Should the fact that people are reluctant to talk about death deter us from starting the conversation, particularly if we are the person close to dying? It is important to take responsibility for having discussions with those who will be involved with our care as this gives them permission to talk about it with us and ensures that we are guiding the process wherever possible.
There is a process to death and talking about it supports a way to feel completion for both the person dying and those who will miss and grieve the loss of their physical presence.
It can be very loving and freeing to talk about all that dying may entail. It is an equally significant event in people’s lives in precisely the same way as is birth.
The more a person who is aware that they are dying engages in the process of passing over and is able to let go of long held hurts and unresolved regrets, the deeper the possibility for healing. Death offers a true completion of a life and can bring humility and an opportunity to have a non-judgmental review of our patterns and behaviours made in this life, with a view to choosing more honestly and lovingly next time around.
It is often up to the person who is dying to start the conversation and to take the lead in deciding when and with whom they would like to talk about what they are feeling.
A simple and non-imposing way to open the conversation is by talking about the practicalities, such as how you would like to be cared for as you approach death and getting support with putting the necessary paperwork in place. This includes appointing someone as a guardian or nominating a person who can make decisions about your care should you no longer be in a position to make them for yourself. In most, if not all countries, there are various forms available for documenting your wishes – for example, in Australia and the UK .
Completing such forms with people you trust could prompt you to ponder and consider a range of matters including how you would like to be cared for and by whom, and your preferred medical care e.g. under what circumstances you would like life support to be withheld should this question ever arise.
You can also stipulate who you would like to see and when and where you would like to be when you die, e.g. at home, in hospital, a nursing home or other care facility. As a guide for those taking care of you, you can nominate your choice of music, food, books you may like to read or have read to you, complementary therapist offering hand or foot care, hairdresser, etc., as well as visits from representatives of any particular religion.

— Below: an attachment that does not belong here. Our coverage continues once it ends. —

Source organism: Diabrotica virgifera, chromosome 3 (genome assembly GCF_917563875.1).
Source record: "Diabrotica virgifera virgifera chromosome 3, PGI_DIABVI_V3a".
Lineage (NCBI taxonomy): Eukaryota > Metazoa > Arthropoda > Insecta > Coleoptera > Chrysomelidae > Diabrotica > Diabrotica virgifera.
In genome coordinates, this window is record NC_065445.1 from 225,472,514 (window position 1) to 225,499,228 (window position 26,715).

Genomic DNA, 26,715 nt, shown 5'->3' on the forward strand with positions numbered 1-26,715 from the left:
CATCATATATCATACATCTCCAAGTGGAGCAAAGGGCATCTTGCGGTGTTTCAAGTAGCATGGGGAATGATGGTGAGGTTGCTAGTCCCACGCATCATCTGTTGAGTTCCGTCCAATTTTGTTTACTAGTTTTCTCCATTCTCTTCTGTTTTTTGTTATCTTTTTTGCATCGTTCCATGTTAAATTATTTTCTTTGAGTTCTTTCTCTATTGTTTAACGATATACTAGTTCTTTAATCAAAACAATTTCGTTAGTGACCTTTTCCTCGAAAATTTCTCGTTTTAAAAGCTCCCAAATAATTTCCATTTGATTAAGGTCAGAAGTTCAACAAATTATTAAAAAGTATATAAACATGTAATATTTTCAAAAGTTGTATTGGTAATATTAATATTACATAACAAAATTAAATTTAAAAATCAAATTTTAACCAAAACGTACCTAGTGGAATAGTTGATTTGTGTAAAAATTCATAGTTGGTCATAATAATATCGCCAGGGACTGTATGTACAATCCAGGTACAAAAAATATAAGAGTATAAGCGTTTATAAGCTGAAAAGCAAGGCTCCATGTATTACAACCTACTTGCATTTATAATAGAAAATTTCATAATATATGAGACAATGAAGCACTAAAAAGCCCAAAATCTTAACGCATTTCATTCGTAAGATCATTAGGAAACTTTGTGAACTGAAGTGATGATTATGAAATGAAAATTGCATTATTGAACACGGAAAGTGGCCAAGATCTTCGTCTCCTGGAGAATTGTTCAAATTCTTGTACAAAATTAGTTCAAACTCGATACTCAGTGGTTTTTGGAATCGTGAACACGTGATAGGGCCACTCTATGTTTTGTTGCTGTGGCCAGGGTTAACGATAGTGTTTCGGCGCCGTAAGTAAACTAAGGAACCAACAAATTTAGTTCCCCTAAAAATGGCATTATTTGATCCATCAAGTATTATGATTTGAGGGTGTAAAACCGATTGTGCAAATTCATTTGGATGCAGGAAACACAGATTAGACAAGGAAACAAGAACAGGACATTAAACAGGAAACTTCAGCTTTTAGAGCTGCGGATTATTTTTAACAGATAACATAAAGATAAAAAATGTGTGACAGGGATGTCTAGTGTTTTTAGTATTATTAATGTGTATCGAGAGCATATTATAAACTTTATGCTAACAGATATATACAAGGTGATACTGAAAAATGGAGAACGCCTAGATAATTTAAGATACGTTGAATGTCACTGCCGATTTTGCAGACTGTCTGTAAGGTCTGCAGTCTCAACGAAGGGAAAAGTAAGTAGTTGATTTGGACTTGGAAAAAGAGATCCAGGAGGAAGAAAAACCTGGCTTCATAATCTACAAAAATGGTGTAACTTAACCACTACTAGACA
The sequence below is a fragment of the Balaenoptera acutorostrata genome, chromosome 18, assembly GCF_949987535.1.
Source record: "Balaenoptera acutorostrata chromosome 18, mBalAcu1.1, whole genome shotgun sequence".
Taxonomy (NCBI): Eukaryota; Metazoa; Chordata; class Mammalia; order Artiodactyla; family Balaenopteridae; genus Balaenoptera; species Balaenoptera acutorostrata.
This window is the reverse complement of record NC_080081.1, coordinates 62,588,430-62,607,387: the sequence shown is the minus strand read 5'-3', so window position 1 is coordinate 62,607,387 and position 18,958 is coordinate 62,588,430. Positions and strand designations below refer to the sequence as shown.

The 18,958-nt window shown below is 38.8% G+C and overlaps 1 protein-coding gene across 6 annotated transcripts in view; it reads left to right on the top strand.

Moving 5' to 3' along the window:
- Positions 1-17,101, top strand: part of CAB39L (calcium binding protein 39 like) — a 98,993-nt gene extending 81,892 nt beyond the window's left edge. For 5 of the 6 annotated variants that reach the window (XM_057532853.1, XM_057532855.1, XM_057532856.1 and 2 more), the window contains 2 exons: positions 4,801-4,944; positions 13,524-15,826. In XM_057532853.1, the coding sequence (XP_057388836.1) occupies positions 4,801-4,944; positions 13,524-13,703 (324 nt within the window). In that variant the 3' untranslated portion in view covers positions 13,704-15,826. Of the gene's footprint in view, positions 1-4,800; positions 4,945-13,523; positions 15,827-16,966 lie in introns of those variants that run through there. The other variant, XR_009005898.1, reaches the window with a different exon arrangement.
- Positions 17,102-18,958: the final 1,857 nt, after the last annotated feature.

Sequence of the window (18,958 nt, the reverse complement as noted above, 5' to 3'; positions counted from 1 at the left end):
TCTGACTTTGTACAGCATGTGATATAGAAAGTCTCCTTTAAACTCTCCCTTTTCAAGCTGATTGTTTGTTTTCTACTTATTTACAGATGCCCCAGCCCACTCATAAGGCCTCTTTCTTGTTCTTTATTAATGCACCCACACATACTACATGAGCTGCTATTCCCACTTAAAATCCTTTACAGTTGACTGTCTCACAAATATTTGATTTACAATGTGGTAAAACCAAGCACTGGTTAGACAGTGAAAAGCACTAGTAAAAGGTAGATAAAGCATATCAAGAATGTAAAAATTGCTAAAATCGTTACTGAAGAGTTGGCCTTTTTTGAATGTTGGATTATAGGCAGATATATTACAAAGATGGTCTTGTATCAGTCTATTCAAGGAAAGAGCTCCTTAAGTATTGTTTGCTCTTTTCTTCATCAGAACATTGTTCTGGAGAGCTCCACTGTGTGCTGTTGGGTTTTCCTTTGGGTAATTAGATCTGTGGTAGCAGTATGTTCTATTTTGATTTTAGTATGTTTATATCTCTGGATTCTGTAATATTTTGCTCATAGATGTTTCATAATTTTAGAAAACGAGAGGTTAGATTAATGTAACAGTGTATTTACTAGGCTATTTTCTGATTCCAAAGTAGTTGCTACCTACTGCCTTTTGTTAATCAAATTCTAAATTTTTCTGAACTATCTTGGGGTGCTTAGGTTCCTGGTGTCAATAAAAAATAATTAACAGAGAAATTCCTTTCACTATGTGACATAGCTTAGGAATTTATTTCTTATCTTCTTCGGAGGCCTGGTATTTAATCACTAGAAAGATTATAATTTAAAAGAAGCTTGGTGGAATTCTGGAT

Remember, this is your process and you can be in the driver’s seat, hold the steering wheel of responsibility and choose what feels true for you.
You can be absolutely honest with family and carers on a daily basis about how you are feeling and what you want at any point in time. For example, with the increased awareness that comes with impending death, you may feel more deeply and observe that some of your visitors have a personal agenda which has nothing to do with truly caring for you. Others may come full of emotions, perhaps because they are reminded of their own mortality and or they regret that they have not been more loving with you during your life.
It is important that you have the space for your own healing and do not take on the emotions of others so that you can talk freely with those around you and not succumb to doing ‘what is expected by society’ but rather ‘what is true for you’. For example, just because a family member or acquaintance has travelled some distance to visit you, does not mean that you are obliged to see them.
Once the conversation is started around things that people are more comfortable talking about, such as the practicalities, then it is easier to open the conversation into other aspects such as what you are feeling and going through.
Healing can only occur if everyone is very honest and family and friends accept that while they may be caught up in different emotions, at the end of the day, or more accurately, at the end of a life, they are there to provide support. It is therefore for family and friends to inform themselves on both the process of dying and what constitutes true care and to be guided by you.
All those around a person who is dying have the honour and responsibility to offer love and support and to take full advantage of all that is available at this very special and sensitive transitional stage of life.
When all has been openly shared, instead of mourning a death, it is an opportunity to celebrate a life.
D&D Writing Team, UK & Australia